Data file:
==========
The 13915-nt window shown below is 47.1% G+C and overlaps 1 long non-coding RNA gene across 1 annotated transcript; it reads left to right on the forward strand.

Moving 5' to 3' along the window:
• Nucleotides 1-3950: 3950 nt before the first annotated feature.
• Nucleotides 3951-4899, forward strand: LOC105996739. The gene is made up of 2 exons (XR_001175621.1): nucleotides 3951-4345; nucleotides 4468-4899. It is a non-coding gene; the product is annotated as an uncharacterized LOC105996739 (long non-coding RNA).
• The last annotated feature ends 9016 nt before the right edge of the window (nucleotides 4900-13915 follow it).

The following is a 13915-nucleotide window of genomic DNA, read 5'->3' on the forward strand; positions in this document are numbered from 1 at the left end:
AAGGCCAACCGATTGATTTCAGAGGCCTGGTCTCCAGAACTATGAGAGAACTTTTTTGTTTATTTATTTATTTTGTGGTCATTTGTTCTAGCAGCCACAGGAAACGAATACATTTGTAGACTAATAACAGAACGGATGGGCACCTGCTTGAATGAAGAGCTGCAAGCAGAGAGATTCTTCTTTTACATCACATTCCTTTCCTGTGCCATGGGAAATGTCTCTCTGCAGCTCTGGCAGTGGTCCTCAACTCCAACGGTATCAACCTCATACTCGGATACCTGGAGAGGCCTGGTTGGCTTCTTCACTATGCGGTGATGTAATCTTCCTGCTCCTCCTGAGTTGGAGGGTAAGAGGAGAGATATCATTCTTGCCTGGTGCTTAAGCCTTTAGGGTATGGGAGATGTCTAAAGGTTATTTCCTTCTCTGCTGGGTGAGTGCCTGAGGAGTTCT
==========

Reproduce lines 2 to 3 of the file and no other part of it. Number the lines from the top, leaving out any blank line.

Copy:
Moving 5' to 3' along the window:
• Nucleotides 1-3950: 3950 nt before the first annotated feature.